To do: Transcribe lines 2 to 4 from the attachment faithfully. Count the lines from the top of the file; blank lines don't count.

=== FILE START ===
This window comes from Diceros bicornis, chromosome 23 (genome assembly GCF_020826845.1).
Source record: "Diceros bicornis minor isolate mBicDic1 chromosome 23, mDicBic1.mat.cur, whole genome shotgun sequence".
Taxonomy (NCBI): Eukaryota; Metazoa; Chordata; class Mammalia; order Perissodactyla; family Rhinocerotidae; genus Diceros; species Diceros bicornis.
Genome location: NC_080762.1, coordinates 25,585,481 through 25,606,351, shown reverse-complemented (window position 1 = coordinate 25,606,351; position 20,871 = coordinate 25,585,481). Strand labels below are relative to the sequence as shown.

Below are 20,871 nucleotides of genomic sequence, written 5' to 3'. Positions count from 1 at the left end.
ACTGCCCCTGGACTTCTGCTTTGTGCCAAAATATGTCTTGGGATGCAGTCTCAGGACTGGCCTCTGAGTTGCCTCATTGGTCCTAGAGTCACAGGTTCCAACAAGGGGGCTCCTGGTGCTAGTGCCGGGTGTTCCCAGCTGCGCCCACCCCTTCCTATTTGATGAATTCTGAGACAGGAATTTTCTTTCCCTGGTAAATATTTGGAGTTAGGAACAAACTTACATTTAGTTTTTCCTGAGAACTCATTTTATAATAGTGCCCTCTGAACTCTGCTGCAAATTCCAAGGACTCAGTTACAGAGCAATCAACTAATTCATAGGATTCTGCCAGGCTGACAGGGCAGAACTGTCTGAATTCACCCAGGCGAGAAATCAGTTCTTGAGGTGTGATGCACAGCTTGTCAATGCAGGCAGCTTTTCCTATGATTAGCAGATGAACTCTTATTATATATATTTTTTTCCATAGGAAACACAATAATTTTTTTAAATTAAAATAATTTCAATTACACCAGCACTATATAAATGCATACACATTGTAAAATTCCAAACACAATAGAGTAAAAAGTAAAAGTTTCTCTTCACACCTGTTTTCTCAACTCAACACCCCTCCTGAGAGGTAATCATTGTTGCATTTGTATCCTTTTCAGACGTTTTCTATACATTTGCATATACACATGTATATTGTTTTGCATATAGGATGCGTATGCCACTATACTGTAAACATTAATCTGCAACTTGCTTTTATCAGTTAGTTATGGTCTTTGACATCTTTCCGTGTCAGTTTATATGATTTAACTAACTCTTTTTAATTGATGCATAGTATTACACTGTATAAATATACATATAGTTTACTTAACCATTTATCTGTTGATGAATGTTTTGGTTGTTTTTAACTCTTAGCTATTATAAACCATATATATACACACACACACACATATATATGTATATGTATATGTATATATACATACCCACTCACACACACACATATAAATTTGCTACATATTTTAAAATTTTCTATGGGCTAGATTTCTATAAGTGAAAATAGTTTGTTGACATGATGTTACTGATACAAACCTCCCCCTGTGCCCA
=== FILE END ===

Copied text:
Source record: "Diceros bicornis minor isolate mBicDic1 chromosome 23, mDicBic1.mat.cur, whole genome shotgun sequence".
Taxonomy (NCBI): Eukaryota; Metazoa; Chordata; class Mammalia; order Perissodactyla; family Rhinocerotidae; genus Diceros; species Diceros bicornis.
Genome location: NC_080762.1, coordinates 25,585,481 through 25,606,351, shown reverse-complemented (window position 1 = coordinate 25,606,351; position 20,871 = coordinate 25,585,481). Strand labels below are relative to the sequence as shown.